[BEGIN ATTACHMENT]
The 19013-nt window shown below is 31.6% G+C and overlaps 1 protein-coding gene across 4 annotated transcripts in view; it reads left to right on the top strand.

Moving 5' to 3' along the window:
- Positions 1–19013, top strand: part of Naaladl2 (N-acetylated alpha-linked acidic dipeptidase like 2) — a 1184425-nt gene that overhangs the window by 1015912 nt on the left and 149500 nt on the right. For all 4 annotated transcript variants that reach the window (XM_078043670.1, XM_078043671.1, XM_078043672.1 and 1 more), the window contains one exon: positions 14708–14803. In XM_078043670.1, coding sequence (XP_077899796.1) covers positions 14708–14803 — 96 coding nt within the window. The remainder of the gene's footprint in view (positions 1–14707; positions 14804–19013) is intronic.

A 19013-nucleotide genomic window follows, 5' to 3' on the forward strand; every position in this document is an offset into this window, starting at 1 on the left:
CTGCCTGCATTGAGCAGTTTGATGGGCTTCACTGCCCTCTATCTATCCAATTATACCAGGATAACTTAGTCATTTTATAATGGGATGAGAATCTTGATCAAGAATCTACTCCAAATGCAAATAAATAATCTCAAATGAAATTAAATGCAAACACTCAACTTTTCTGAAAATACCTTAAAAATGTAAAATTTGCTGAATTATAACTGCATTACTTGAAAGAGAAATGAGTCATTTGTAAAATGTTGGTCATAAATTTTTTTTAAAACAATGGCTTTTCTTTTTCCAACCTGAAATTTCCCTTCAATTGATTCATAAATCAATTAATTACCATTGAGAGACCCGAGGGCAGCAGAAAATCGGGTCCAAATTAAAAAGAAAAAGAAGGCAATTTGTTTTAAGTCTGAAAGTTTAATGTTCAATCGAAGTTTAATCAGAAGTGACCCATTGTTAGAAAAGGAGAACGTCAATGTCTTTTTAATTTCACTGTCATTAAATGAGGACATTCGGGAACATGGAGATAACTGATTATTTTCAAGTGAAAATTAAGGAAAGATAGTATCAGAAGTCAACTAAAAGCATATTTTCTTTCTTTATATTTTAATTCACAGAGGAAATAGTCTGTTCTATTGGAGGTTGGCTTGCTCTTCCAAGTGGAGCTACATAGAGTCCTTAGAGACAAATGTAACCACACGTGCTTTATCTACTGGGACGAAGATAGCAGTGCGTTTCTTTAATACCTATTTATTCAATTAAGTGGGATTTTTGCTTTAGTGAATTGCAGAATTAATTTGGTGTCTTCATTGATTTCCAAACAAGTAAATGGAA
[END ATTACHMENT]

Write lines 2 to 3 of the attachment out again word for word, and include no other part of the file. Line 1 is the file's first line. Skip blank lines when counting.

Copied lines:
Moving 5' to 3' along the window:
- Positions 1–19013, top strand: part of Naaladl2 (N-acetylated alpha-linked acidic dipeptidase like 2) — a 1184425-nt gene that overhangs the window by 1015912 nt on the left and 149500 nt on the right. For all 4 annotated transcript variants that reach the window (XM_078043670.1, XM_078043671.1, XM_078043672.1 and 1 more), the window contains one exon: positions 14708–14803. In XM_078043670.1, coding sequence (XP_077899796.1) covers positions 14708–14803 — 96 coding nt within the window. The remainder of the gene's footprint in view (positions 1–14707; positions 14804–19013) is intronic.